LONDON — While plenty of British retailers started offering discounts early in the holiday season, it turns out that Boxing Day on Dec. 26 — traditionally the first day of the U.K.’s sales period — is still a draw for shoppers in central London.

This story first appeared in the December 29, 2014 issue of WWD. Subscribe Today.

Department store Selfridges said it had its most successful Boxing Day opening in its history Friday, recording sales of more than 2 million pounds, or $3.1 million, across its bricks-and-mortar and online stores in the first hour of its winter sale, which started at 9 a.m. when the store opened.

The firm said shoppers began queuing at its Oxford Street store at 10:30 p.m. on Christmas Day prior to the start of the sale, with 4,000 people in line when the doors opened. The first products sold in the sale included a Givenchy Pandora box bag, reduced to 602 pounds, or $936, from 1,205 pounds, or $1,873, and a Mary Katrantzou velvet sweater, reduced to 1,700 pounds, or $2,643, from 4,345 pounds, or $6,755. Selfridges’ Oxford Street unit saw 160,000 visitors on Boxing Day, while its online store recorded 700,000 visitors on Christmas Day, up 40 percent from the same day last year.

And according to London’s New West End Co., which represents retailers on Oxford Street, Bond Street and Regent Street, tourists were driving the Boxing Day spending. Jace Tyrrell, deputy chief executive of the firm, said that on Friday morning “high-spending Chinese, Middle Eastern and Nigerian shoppers were out in force to be the first to snap up great offers across luxury goods,” he said, noting that international shoppers “spend on average four times more than a U.K. shopper.” Quoting figures from the tax-free shopping firm Global Blue, the New West End Co. said Chinese shoppers in the U.K. spend on average 1,379 pounds, or $2,143 per transaction, while consumers from Qatar and UAE spend 1,850 pounds, or $2,876, and 1,479 pounds, or $2,299, respectively, per transaction.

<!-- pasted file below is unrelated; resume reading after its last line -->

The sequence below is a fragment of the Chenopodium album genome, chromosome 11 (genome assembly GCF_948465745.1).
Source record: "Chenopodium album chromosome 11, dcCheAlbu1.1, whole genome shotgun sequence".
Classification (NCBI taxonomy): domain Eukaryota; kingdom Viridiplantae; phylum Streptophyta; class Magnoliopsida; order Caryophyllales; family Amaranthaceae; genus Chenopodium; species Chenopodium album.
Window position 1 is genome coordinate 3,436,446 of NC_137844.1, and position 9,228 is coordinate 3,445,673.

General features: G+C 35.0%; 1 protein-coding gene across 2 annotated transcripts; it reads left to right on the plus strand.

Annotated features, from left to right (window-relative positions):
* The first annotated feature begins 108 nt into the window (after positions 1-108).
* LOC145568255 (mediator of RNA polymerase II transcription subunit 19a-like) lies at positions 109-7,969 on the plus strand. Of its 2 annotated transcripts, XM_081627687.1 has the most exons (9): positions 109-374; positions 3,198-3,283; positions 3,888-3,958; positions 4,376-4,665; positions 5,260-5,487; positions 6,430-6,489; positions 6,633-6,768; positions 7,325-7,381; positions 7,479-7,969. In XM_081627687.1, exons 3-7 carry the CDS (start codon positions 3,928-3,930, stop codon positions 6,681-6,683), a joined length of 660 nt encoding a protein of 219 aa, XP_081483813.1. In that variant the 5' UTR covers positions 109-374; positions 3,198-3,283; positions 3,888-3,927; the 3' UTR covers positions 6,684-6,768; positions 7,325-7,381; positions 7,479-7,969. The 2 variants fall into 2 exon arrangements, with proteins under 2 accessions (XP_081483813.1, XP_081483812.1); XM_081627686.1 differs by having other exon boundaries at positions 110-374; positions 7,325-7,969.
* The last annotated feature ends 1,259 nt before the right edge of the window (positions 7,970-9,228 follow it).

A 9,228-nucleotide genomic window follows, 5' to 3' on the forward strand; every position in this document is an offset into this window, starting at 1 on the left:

Across the U.K., the picture was more varied. According to figures from the U.K.’s Retail Traffic Index, compiled by Ipsos Retail Performance and reported in the Observer newspaper Sunday, retail traffic for Boxing Day in the U.K. was down 4.7 percent compared with the previous year.

But Tim Denison, director of retail intelligence at IRP, told the paper that the figures were “pleasantly robust,” in light of the fact that many retailers start their sales online on Christmas Day. Among stores outside of London, the Bluewater mall in nearby Kent said it had its most successful year of sales since it opened in 1999, due to a surge of sales during the Christmas and Boxing Day period. Top-selling items included Mulberry handbags, luxury watches and premium beauty products, the mall said.

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